Residents in areas surrounding the Baldwin Hills oil wells are conducting a sustained anti-fracking campaign. (Fracking is fracturing the land by injecting fluids into cracks, forcing them to further open, allowing more oil and gas to flow out.) Fracking causes serious environmental problems including safety and health hazards.
Peak oil-the peaking of global oil production- is far less known but remains a major issue although interest in it has diminished since 2008. Most people have never heard of peak oil but it could have devastating ramifications, especially for Blacks and other disenfranchised people throughout the world. Global warming, climate change and fracking capture headlines but, the U.S. Department of Energy projected global oil production would peak or plateau in the foreseeable future.
Dr. Robert Hirsch at the National Energy Technology Laboratory issued a report several years ago, “Peaking of World Oil Production: Impacts, Mitigation and Risk Management.” The report concluded peaking of world oil production presents the U.S. and the world with an unprecedented risk management problem and without timely mitigation, the economic, social and political costs will be unprecedented. In 2007, the National Petroleum Council, representing the oil industry, said “Because the world’s population is growing and living standards are rising worldwide, energy consumption globally is expected to rise by more than fifty-percent over the next twenty-five years, requiring huge new investments.”
David Miller, MBA, a Black energy specialist, noted predictions of peak oil in coming decades are misleading and alleviate a needed sense of urgency about running out of oil. “Now is the time to widely distribute and implement large amounts of capital and research—in the case of global oil peak, this is no longer a luxury.”
A LA Times article (2008) by Elizabeth Douglass said, “With gasoline and oil costing once unthinkable barrels of cash, the notion that things in our petroleum-addicted world will soon get worse, maybe much, much worse, is spreading fast,” adding that fear of a diminished supply of crude oil has pushed the price sky high.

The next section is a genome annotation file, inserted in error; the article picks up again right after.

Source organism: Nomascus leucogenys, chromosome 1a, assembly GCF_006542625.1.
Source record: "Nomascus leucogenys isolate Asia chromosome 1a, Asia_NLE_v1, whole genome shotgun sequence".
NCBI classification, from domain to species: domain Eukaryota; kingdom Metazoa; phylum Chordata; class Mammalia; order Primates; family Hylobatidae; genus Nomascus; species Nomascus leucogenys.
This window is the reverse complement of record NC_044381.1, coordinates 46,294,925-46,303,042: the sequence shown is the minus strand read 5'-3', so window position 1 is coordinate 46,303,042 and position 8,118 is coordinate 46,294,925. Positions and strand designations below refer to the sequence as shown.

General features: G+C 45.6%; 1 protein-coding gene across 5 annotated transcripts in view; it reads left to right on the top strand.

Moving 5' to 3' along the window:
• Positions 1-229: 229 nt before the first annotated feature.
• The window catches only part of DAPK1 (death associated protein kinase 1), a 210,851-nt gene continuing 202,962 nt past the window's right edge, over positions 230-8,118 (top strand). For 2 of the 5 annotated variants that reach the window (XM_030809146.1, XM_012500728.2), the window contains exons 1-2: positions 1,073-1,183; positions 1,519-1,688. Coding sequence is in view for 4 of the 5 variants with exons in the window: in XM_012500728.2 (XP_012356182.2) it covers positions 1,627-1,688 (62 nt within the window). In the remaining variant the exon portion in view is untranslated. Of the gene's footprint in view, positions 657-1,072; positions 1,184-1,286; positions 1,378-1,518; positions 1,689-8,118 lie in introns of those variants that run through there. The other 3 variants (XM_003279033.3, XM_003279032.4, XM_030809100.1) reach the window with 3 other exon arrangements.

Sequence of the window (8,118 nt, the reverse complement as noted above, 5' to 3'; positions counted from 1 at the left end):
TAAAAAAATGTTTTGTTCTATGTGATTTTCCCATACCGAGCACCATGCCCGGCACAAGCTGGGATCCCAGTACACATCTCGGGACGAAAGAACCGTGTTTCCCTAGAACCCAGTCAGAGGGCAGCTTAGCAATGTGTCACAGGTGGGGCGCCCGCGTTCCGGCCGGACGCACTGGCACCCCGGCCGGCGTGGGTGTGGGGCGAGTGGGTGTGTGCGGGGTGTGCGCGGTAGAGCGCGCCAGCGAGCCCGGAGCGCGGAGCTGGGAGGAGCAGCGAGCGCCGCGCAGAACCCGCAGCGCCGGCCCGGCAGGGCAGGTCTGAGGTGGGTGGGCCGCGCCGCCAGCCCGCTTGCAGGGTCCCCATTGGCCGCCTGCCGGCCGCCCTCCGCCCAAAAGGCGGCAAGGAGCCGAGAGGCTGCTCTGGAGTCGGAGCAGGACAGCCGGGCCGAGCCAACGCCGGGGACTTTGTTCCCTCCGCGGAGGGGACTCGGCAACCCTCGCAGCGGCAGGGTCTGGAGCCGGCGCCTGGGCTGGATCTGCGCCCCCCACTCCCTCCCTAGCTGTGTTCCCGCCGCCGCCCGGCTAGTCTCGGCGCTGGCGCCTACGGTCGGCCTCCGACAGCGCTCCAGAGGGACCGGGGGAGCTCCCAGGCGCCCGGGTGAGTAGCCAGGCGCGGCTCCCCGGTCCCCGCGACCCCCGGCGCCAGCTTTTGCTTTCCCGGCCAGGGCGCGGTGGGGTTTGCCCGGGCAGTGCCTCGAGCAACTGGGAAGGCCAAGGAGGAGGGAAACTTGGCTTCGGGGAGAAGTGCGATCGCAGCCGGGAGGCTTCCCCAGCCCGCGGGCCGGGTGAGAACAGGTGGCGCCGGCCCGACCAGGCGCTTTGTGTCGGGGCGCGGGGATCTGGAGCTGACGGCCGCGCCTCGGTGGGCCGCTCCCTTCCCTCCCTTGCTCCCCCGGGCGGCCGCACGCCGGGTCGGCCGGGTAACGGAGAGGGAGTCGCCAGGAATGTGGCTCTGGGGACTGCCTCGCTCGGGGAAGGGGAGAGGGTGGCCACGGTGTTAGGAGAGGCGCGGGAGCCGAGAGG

Blaine D. Pope, Ph. D, M.I.A., M.P.A., a colleague of David Miller, applauded Douglass’ article and urged people to ask, “What are the implications for the Black community?….What should we do?” According to Pope, behind today’s oil mania is a deeper threat that the world has found all the easy-to-reach oil and the supply will fall further and further behind, escalating global demand.
The Times article said day-to-day costs of oil reflects a sharply weaker dollar, market speculation and geopolitical events such as unrest in Nigeria and other oil-exporting countries. At the same time, it notes, producers are barely satisfying the world’s energy thirst and the market increasingly is fixated on long-term supply. Experts caution that above-ground issues threaten to impose a “practical peak” on oil output that could be just as wrenching as the geologic peak.
The International Agency, a watchdog for industrialized nations, said the world has reached “a peak of easily accessible oil,” (tacitly admitting to peak oil, says Blaine Pope.) The agency led a reassessment of the worldwide outlook for all oil supplies, investment and production.
Douglass’ story also noted by 2013, demand for oil might exceed 94 million barrels a day and continue rising, spurred by growth in China and India, according to the International Energy Agency. In 2008, experts put daily global production at between 82 million and 86 million barrels and even the most optimistic oil authorities can’t see production keeping up with demand without a boost from unconventional sources. (Pope insists more and more money is being spent to get at less and less petroleum.)
Robert Hirsch’s views reflect the core principle of peak oil that global crude petroleum will crest sooner than expected and then begin a precipitous decline. Some say the peak has already occurred, others feel it won’t arrive for another decade and, increasingly, still others feel peak oil will not occur.
In any case, Peak oil is a complex issue that could affect the entire world. Since Blacks remain economically and politically disenfranchised, they are among those who would suffer most from peak oil’s destructive ramifications. David Miller stresses Americans are not immune from global phenomena and explores problems and solutions related to natural resource decline, global warming and peak oil. His research includes energy, food, culture, water, sea level lives, public and private partnerships and job creation.
Blaine Pope poses this question: “If the representatives of the rich and affluent are getting ready for global change, including peak oil, what should representatives of the poor and disadvantaged be doing?” Convinced peak oil is a reality, he urges Black leadership to plan accordingly, “We’ve been sleepwalking around these important issues for too long. Our future started yesterday, don’t sleep this one, my people.”